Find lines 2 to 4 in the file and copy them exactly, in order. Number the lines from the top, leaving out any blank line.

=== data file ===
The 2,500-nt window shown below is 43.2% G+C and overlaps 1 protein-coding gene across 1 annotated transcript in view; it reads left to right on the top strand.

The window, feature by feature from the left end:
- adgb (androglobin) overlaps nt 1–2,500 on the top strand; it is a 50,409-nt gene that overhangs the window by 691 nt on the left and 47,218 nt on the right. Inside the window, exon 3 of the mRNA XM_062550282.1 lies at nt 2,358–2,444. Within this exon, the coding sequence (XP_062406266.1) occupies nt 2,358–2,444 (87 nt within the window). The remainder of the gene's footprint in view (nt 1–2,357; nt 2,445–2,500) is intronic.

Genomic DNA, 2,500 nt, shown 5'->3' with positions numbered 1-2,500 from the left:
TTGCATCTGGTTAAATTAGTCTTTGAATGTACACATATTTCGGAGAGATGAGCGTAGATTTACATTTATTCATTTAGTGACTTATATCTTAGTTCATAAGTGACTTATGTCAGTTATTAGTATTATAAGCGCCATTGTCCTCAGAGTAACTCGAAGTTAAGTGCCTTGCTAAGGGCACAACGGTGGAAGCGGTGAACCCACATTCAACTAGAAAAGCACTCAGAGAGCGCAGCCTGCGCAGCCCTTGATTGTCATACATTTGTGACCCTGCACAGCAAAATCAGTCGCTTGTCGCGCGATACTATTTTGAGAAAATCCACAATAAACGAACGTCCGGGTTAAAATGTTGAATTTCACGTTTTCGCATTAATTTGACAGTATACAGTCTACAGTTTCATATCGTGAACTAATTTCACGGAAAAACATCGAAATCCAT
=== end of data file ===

The window, feature by feature from the left end:
- adgb (androglobin) overlaps nt 1–2,500 on the top strand; it is a 50,409-nt gene that overhangs the window by 691 nt on the left and 47,218 nt on the right. Inside the window, exon 3 of the mRNA XM_062550282.1 lies at nt 2,358–2,444. Within this exon, the coding sequence (XP_062406266.1) occupies nt 2,358–2,444 (87 nt within the window). The remainder of the gene's footprint in view (nt 1–2,357; nt 2,445–2,500) is intronic.

Genomic DNA, 2,500 nt, shown 5'->3' with positions numbered 1-2,500 from the left: